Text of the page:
Judge Roberts decision
As they always seem to do, 4th Amendment cases invoke a difficult tension between the rights of citizens to be free from unreasonable searches and the deference owed to law enforcement personnel on the ground. Judge Roberts' dissenting opinion is interesting for the deference it pays to law enforcement (in the mold of Rehnquist), and for his understanding of the proper role of the judiciary in such cases. Judge Roberts seems willing to grant broad deference to the officers' on-the-ground judgments and experiences. He places a great deal of emphasis in his opinion on the testimony of one officer who stated that 6-7 out of 10 times he had stopped a car and determined that tags were stolen, the real tags were found in the trunk. This testimony alone is almost enough to Roberts to establish probable cause for a search. And Roberts also seems worried about the panel opinion's suggestions as to what the officers could have done further to investigate and corroborate their suspicions:
Finally, my colleagues’ insistence that police should haveThe Tarry opinion thus stands as a good example of the substantive conservatism of Judge Roberts, but, perhaps even more, of the measured and restrained approach to judging. He recognizes the deeply important value of being free from unreasonable searches, but he also is keenly aware of the difficulties law enforcement officers face on the ground. His approach would provide greater deference to these law enforcement personnel, in part because he thinks judges cannot post hoc adequately understand the situation in which the officers found themselves. Furthermore, Judge Roberts also expresses a view that judges are not all-powerful, and are limited in their abilities and understandings. Perhaps this suggests an ultimate unwillingness in some cases to bring the full weight of his opinion to bear (see Roper v. Simmons) when all that stands behind it is his own opinion. As Judge Roberts eloquently puts it: "I wholeheartedly subscribe to the sentiments expressed in the concurring opinion about the Fourth Amendment's place among our most prized freedoms. But sentiments do not decide cases; facts and the law do."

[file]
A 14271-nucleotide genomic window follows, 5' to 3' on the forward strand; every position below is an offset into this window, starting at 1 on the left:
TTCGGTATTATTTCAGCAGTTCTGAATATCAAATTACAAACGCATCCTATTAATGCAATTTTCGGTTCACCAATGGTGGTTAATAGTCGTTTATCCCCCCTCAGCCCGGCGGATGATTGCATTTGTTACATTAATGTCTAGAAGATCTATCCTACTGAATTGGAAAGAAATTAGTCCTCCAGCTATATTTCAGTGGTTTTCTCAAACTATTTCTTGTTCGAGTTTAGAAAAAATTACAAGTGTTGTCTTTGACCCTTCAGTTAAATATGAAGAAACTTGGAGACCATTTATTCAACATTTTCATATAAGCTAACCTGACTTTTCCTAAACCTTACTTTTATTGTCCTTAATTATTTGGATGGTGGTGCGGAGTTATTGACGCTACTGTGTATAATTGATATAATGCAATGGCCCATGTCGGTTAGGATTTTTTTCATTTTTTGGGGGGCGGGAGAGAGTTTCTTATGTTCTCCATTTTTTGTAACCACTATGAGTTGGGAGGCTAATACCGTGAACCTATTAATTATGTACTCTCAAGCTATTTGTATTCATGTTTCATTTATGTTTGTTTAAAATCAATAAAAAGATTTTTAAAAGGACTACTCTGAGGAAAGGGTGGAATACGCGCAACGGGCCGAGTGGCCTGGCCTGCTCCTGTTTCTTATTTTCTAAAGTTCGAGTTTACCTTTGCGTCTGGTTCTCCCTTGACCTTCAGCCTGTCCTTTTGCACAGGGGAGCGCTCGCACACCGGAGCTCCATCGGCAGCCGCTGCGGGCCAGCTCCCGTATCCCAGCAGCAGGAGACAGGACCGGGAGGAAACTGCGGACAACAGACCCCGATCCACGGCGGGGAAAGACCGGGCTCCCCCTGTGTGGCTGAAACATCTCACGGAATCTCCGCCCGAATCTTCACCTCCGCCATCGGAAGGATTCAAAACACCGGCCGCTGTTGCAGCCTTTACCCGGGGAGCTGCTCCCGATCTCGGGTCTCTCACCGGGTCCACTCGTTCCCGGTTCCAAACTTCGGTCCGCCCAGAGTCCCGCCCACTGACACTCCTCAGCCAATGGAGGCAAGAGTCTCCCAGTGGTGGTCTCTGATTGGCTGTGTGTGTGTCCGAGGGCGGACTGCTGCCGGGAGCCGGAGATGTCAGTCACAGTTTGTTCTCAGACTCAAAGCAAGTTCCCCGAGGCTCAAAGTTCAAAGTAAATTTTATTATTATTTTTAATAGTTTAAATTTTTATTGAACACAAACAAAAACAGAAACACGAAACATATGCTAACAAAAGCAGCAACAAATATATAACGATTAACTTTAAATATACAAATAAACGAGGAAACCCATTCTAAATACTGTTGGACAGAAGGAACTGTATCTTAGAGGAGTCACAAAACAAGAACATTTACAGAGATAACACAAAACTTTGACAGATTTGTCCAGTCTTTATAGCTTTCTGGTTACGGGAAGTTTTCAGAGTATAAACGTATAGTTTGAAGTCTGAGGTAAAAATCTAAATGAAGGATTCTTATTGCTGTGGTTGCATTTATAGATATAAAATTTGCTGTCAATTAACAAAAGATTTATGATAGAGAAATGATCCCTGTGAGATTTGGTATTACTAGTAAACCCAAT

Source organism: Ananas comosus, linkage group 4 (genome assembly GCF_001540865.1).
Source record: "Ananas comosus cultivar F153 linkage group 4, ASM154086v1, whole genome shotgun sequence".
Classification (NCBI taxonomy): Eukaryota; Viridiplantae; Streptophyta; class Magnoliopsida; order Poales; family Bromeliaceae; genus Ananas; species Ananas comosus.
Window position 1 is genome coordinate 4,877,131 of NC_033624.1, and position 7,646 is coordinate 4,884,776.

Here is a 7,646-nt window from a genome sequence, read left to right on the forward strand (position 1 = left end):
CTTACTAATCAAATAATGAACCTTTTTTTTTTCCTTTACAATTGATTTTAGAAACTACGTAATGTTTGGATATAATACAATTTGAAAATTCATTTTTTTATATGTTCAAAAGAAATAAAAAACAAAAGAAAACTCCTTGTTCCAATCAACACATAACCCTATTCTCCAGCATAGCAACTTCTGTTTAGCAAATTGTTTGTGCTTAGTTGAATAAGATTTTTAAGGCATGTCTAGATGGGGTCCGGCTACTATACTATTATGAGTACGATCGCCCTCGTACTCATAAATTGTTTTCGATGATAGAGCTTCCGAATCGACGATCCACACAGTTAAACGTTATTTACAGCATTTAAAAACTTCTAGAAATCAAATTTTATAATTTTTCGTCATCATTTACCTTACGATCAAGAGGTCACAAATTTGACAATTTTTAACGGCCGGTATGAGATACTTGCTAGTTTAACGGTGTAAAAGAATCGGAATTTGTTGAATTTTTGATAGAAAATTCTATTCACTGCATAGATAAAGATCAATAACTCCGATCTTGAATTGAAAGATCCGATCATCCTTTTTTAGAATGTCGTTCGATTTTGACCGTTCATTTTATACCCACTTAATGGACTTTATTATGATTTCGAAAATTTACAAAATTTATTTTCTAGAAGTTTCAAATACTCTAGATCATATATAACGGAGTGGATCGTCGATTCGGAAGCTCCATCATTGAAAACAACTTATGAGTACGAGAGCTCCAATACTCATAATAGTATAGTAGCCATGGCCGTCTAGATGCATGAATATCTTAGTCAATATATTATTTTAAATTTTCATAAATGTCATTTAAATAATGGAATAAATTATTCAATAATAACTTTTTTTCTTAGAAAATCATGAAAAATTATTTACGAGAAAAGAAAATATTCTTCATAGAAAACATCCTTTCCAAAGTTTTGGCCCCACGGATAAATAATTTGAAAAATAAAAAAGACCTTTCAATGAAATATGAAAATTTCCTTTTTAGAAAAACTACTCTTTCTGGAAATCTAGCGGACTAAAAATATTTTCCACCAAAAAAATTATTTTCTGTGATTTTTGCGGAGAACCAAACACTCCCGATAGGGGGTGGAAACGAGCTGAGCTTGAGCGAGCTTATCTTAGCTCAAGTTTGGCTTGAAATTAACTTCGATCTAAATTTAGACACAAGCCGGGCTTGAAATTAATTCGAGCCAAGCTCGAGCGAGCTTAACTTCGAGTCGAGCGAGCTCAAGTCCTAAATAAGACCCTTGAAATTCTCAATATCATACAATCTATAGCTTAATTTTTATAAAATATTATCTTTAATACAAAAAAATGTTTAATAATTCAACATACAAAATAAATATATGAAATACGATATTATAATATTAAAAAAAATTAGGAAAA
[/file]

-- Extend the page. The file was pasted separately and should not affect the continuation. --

further questioned Jackson amounts to prescribing preferred
investigative procedures for law enforcement. We have neither
the authority nor the expertise for such an enterprise. See United
States v. Montoya de Hernandez, 473 U.S. 531, 542 (1985)
(“creative judges engaged in post hoc evaluations of police
conduct can almost always imagine some alternative means by
which the objectives of the police might have been accomplished”
(internal quotation marks omitted)). In the end, I would
leave the judgment as to what lines of inquiry ought to be
pursued to the officer himself, and judge probable cause on the
facts as they are, rather than on what they might have been had
the officer pursued a different course.